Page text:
To draw an analogy, if you took the same person, and sat them down in front of the same scene, and asked them to draw or paint it. Then have them do it again. Would it be the same the next time? The answer is obvious, it wouldn't. Now expand this analogy to include multiple artists, working on the same work of art, each dividing the work into some manageable piece. Now, what would you expect? Now expand it again, to periodically change out some of the artists for different artists (a common occurrence on software development projects), and what would you expect? I think the answer is clear. At no point would you end up with the exact same drawing or painting. Continue to extend this analogy to include new scene elements every time (like new system requirements), but they have to be incorporated into the same drawing or painting, and you start to get a good picture of what ongoing development on the same code base includes. Go even further, and have some of the scene elements be in direct conflict with others that used to be in the scene. I think you are probably getting the picture (pun intended)!!!!

That leads us to the second question. Can you measure it without affecting the outcome? The most prominent measure for software development productivity is function points. Considering that software development is a human creative act, all humans being measured will want to understand how the measure is calculated, and what is expected of them. When you consider that function point counting, counts things (e.g. number of unique interfaces, number of database tables, etc.), the more of those things that you produce the higher the value, and supposedly you have produced more functionality for your business. Do you see the inherit conflict?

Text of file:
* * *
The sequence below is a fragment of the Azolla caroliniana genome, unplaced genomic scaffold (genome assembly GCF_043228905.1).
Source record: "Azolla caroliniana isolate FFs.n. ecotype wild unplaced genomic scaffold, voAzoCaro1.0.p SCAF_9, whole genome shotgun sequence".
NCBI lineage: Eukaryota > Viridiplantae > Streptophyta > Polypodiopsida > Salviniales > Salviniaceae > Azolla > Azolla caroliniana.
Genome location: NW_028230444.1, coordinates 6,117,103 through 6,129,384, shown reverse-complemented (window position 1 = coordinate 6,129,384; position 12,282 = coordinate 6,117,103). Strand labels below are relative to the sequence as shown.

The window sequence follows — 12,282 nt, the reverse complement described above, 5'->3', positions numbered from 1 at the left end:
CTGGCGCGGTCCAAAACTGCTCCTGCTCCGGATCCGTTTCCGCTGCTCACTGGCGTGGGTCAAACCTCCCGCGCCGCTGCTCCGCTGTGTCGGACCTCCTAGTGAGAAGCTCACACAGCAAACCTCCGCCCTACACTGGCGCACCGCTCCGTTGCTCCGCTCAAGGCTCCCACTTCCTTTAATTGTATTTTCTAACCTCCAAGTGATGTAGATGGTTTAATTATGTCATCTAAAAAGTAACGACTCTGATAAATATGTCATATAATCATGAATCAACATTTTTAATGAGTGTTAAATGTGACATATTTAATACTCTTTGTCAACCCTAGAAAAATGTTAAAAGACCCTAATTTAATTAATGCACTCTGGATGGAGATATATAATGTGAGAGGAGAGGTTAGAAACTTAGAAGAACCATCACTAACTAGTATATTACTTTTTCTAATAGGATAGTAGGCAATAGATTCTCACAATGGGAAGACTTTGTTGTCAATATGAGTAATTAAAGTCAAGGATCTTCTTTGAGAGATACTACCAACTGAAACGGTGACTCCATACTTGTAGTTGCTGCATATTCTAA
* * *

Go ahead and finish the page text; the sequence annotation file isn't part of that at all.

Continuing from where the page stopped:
To truly drive productivity in a process where human beings are endeavored in a creative act, you should be striving to do less, not more! The least amount of work to meet the requirements of the system should be the goal. As soon as you put a system in place that incents people to do more, you end up with a much more complicated implementation. Knowing that you are being measured based on the number of things you produce, and you are confronted with a design decision. One option has fewer of what is being counted, and one has more, which one do you think will be chosen? So the answer is clear, that these types of measurements simply incent the inverse behavior that you are looking for, and certainly affect the outcome. Not only do they affect the outcome, but they affect it in a negative way, especially where quality is concerned. More software in a system, creates more opportunities for errors in the implementation. It is a given that quality will suffer, and probably suffer dramatically. Of course, then all the project manager types out there are thinking, we will just do more testing, or better testing. Now you have just elongated your process, and once again are going in the opposite direction you intended.